African Studies Centre

Empires Loyalists: Histories of Rebellion and Collaboration in the British Empire

Arts and Humanities Research Council

The AHRC has made a major research award to Professor David Anderson and his Warwick University colleague, Dr Daniel Branch, for a wide-ranging project on the history of British imperialism.  Dr Branch is a former Research Associate of Oxford's African Studies Centre, and was previously a doctoral student at St Peter's College, Oxford.

Dance in Senegal (2007-2008)

Dance rehearsal and training, Dakar 2002, 2003.

Dr Neveu Kringelbach’s doctoral research focused on dance, social mobility and ethnicity in Dakar, Senegal. She is now working on a monograph building up from her thesis, soon to be published by Berghahn Books. The research looks at neo-traditional and contemporary dance troupes in Dakar. It traces the historical transformations of both genres and explores the social, political and economic reasons for the popularity of dance and musical performance in the city.

Youth, Livelihoods and Violence in Nigeria

Agaba masquerade performance, 2003.

This project conducted by Dr David Pratten has explored inter-generational tensions and the mobilization of youth as a political category in southern Nigeria. Its focus has been to document the livelihoods and modes of sociality among young men in order for us better to understand the reported ‘crisis of youth’ on the African continent. In the course of the research new perspectives have been examined in relation to vigilantism, cults and masquerade.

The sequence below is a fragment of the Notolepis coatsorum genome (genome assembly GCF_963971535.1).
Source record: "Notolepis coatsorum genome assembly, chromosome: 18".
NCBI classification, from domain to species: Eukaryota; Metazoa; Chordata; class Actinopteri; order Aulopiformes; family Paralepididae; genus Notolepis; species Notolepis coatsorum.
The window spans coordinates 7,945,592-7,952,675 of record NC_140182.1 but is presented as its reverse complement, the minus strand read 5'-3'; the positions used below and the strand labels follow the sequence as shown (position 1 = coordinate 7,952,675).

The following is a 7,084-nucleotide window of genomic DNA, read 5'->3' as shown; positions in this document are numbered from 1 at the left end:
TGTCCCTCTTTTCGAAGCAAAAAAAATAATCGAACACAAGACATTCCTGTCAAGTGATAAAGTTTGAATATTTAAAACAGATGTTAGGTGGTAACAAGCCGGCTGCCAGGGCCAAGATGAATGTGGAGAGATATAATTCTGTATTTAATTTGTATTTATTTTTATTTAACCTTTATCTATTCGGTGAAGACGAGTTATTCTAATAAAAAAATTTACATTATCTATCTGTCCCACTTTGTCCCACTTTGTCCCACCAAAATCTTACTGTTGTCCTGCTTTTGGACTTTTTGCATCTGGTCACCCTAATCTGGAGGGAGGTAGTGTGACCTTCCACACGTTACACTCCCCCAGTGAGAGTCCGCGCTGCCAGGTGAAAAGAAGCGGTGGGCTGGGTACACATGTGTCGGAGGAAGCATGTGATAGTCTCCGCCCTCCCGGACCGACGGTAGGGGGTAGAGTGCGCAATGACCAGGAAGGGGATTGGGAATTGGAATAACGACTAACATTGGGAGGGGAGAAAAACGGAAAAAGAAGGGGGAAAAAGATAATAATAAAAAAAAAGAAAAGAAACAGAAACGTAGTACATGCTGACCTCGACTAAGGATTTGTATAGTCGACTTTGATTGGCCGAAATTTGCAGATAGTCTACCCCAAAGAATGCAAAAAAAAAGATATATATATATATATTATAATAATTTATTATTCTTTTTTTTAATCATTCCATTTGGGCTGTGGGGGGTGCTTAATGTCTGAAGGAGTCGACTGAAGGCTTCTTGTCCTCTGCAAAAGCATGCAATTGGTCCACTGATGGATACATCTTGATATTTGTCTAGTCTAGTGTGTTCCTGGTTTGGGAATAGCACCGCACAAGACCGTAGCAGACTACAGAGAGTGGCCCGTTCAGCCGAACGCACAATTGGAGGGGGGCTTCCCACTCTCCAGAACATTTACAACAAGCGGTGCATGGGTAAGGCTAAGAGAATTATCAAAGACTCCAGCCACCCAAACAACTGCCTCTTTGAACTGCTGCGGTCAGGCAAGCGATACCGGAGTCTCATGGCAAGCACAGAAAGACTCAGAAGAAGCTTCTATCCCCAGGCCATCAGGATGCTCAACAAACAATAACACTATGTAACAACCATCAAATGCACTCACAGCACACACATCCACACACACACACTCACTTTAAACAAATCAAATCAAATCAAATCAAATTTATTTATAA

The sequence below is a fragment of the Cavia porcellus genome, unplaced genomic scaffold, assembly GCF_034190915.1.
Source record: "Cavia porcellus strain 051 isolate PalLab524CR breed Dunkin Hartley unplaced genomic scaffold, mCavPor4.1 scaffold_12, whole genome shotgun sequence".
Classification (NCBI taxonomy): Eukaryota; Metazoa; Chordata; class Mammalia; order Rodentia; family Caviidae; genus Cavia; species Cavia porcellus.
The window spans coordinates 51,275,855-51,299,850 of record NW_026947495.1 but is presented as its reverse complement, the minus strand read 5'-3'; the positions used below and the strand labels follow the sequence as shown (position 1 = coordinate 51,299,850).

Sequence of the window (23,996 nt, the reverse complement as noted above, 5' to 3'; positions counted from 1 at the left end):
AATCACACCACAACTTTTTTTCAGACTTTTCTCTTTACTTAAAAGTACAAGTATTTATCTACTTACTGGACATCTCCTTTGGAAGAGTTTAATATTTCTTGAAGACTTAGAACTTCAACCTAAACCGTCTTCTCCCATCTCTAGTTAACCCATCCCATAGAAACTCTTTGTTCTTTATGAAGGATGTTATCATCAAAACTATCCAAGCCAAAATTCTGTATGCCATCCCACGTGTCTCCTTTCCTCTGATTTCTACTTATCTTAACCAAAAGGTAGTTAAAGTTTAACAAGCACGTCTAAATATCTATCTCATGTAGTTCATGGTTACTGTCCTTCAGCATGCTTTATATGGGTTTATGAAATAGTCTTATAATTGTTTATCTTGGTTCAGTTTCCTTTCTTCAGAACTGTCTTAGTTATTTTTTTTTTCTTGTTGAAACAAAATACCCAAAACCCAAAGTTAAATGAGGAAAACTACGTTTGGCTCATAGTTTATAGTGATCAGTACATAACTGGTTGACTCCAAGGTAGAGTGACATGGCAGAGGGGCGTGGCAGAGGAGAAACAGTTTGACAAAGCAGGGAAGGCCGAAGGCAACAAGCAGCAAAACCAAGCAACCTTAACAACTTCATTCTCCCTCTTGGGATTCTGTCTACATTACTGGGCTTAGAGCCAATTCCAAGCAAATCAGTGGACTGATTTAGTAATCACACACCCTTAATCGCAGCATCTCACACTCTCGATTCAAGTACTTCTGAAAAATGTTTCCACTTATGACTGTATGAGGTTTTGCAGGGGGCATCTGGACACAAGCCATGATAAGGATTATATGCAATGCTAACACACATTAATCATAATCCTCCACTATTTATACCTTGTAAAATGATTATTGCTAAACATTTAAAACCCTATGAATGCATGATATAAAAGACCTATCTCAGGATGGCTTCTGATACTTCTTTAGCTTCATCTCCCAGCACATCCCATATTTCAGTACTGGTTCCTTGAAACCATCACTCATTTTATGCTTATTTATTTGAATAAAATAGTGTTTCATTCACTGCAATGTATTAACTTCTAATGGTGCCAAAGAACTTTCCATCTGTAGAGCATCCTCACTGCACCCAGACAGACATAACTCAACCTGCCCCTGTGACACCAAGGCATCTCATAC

African Voices: Letters of petition from Colonial Nigeria (2006)

Led by Dr Chima Korieh, Assistant Professor in the Department of History at Marquette University, this project is the first systematic attempt to collect, collate, annotate, and publish letters of petitions and supplications written by Africans in colonial Nigeria, in order to make them available to scholars, while critically analyzing them as an important source for African voices in a colonial context.

Landscape, people and parks: environmental change in the Lower Omo Valley (2007-2010)

The Lower Omo Valley is one of the biologically and culturally most diverse regions of Africa. It is home to nine different peoples, practicing a wide range of subsistence activities (pastoralism, flood-retreat and shifting cultivation, hunting and fishing) and speaking seven different languages belonging to two of the four major African language families. Over the last 100 years it has undergone large-scale physical changes due to reduced rainfall over the Omo catchment.


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